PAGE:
"That's definitely one possibility," I said. "If it's the right one, tell me what I'm doing wrong."

"I don't know," Kyra said, shaking her head. "I honestly don't pay that much attention to you."

"You must have some idea. Why else would Jack send me to talk to you?" I said.

Kyra merely shrugged in response. Sitting there, I realized I was getting nowhere with her and if I pushed too hard I was more likely to make things worse than better. I returned the shrug and put on a happy face, hoping it was more convincing than it felt.

"I guess I'll just have to think about it some more," I said.

I pushed myself up of the chair and moved on to my own private space. My smile faded away as took my own seat and wondered how I was going to break through to Kyra. There were obvious difficulties which created something of a paradox if I was truly expected to resolve the situation on my own. She did not trust me and without trust she was never going to open up and share what was on her mind with me.

Dr. Michaels sat down next to me, nearly making me jump up. He smiled noticing he had startled me from my far too deep thoughts. It seemed a little out of his character to seek me out, but then my initial impressions of everyone involved with Q5 have been severely lacking. All things considered, I am wondering if Mr. Candle is right about my ability to read people at all or if like everything else he has said, it is just a convenient cover for truth he doesn't deem me ready to hear.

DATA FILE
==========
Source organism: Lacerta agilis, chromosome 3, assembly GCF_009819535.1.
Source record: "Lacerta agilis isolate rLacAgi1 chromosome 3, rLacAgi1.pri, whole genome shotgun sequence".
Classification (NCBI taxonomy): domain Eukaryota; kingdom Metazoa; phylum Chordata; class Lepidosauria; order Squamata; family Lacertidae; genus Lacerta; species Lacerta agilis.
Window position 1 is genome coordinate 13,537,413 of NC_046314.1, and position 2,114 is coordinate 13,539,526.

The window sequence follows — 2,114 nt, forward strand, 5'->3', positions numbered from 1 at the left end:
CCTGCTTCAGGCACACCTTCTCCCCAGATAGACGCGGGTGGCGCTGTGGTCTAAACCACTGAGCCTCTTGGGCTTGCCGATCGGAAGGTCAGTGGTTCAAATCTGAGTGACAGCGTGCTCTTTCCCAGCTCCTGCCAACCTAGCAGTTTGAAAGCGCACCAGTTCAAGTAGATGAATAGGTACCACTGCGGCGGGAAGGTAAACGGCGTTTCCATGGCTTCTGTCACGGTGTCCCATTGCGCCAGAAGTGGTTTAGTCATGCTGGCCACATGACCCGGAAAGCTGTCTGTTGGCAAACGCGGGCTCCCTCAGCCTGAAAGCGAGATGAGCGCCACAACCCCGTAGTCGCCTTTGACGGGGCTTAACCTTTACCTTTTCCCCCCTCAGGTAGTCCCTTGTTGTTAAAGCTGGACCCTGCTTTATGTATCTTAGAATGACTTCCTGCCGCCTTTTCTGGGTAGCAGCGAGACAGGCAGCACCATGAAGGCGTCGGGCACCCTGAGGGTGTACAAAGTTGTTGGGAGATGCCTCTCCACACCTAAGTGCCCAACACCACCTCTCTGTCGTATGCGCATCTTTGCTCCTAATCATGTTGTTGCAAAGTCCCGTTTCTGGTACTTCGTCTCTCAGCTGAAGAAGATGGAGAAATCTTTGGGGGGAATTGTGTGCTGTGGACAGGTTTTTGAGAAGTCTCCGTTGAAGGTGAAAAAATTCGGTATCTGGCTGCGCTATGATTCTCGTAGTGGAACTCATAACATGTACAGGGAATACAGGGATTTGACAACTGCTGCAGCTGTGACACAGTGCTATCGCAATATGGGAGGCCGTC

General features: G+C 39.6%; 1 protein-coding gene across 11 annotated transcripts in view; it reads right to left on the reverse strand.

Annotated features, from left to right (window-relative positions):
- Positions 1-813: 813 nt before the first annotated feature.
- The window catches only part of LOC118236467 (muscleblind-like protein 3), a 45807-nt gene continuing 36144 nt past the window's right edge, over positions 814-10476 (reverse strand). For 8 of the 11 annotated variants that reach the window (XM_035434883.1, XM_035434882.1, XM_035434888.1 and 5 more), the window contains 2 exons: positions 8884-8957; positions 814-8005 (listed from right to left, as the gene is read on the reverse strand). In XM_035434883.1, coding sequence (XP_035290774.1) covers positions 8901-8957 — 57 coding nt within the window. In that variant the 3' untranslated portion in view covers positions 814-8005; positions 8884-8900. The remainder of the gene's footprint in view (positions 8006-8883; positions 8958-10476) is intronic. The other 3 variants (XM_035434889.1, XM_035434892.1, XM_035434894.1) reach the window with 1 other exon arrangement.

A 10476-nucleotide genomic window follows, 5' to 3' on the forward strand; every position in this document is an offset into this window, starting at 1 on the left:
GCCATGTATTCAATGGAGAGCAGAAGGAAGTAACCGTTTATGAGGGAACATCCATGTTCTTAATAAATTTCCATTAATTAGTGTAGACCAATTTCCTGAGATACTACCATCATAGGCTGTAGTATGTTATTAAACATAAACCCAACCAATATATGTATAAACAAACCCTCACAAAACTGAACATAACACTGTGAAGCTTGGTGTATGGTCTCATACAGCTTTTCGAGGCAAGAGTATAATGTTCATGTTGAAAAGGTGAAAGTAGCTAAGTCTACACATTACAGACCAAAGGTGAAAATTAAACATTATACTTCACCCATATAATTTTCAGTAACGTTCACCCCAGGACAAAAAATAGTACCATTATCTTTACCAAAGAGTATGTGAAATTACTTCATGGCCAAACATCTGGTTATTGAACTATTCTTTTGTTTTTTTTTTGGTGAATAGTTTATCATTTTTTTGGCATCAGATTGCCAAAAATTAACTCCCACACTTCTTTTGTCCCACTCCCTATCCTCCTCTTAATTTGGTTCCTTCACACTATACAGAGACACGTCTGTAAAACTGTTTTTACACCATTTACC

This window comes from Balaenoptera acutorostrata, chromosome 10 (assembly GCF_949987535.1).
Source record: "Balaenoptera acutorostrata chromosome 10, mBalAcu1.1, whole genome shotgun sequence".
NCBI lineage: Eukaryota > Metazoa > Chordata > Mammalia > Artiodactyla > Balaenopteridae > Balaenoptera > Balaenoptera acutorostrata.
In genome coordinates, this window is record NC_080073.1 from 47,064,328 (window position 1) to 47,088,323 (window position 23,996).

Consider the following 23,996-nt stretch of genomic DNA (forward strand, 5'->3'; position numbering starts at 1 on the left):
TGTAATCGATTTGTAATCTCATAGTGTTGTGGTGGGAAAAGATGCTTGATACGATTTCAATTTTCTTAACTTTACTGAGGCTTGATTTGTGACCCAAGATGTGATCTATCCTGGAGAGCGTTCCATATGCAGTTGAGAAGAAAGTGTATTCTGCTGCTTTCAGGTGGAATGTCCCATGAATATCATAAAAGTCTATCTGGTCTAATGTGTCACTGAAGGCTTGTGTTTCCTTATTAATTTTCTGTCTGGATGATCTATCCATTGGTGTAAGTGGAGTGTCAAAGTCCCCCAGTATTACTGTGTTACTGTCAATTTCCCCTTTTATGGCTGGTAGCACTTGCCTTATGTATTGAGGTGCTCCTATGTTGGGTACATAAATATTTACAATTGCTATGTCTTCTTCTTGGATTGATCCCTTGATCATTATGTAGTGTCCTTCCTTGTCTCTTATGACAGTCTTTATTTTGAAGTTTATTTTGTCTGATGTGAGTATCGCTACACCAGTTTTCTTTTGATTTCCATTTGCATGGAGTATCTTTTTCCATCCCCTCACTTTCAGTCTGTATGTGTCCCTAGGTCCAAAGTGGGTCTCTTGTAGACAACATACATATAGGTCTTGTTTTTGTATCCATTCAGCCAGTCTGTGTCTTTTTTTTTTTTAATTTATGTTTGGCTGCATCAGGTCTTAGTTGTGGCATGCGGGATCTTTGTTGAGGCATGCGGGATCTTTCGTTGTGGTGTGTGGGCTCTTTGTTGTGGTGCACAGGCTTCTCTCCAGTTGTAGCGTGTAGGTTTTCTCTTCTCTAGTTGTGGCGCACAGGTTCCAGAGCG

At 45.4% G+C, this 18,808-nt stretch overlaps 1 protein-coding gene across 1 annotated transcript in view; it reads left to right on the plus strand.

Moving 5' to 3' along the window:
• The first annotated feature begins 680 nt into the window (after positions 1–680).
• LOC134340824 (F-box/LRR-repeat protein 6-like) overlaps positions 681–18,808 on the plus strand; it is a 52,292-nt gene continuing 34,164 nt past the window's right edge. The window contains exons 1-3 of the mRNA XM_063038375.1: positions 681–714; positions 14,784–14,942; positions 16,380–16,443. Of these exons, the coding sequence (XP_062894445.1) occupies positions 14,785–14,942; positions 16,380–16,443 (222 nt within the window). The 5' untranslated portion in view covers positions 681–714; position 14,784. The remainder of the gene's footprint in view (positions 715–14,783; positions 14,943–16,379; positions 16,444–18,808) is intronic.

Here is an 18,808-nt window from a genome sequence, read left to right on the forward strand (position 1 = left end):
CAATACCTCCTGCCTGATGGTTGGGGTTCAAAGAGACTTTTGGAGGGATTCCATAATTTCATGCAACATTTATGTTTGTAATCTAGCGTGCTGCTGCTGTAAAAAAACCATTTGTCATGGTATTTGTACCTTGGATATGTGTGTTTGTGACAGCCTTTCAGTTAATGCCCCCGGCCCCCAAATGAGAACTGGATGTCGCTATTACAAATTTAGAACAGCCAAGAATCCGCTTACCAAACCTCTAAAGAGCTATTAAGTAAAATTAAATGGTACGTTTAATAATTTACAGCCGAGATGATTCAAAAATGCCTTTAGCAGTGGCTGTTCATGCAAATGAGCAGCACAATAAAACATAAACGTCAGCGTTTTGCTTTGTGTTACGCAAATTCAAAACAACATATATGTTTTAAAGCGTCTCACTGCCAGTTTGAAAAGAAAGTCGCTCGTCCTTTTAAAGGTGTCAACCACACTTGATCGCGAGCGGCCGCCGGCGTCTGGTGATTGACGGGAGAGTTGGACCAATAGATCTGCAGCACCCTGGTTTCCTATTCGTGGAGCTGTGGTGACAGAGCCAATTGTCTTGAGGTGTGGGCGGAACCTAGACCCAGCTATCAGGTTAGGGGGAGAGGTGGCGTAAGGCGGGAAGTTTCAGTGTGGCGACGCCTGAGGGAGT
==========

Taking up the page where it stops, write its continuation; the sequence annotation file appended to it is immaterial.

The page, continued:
"I didn't mean to startle you," Dr. Michaels said.

"It's alright, I was just thinking," I said.

"If you are worried it's all in your head, it's not," He said.

I knew he was referring to Kyra so why did I think for a moment he might be referring to something else? I shook my head, both to confirm I was not questioning myself and to shake loose the cobwebs that seemed to be cluttering up my thoughts.

"She's not ready to talk about whatever it is, but I wish she would just get over it. The whole things feels childish," I said.

"I can try talking to her if you think it would help?" Dr. Michaels said.

"No, that's alright. I'll figure it out," I said. "Was there something you wanted?"

He shook his head and said, "Only to help if I could."

I smiled at him and then remembered the look that had passed between Olivia and him. The thought of it alone was enough to make me shudder and even though I knew there was a story that would make it all make sense I couldn't escape the quiet voice in the back of my head telling me not to take anything at face value, including presumed innocence.

"You know Olivia," I said.

Dr. Michaels did not even bother to feign surprise. He simply nodded his head although there was a touch of shame in the slouch of his shoulders and the faint color spreading into his cheeks. I had suspected it was a more intimate relationship and there in his eyes I knew it for certain.

"I did," Dr. Michaels admitted, not quite looking me in the eye. "I thought she was simply a student of archeology, impressed by my books and adventures."

"Were you the leak?" I asked.

It was a question without the accusation it could have otherwise implied. Olivia was young and attractive enough, I had no difficulty in understanding a man falling for her if she so set her sights on him. What she would gleam from the intimacy would be bits and pieces of what she wanted even if it arrived in the form of unanswered questions. Dr. Michaels, in some way such as that, might have leaked secrets he would never have told, but because of who she was and what she knew, the leak would be effective enough, although another source might be needed as well.

"The relationship was brief. It lasted only a couple of weeks before you were hired and broke off a few days before you went to Bad Land. I suppose I should have suspected something, but I did not," He said.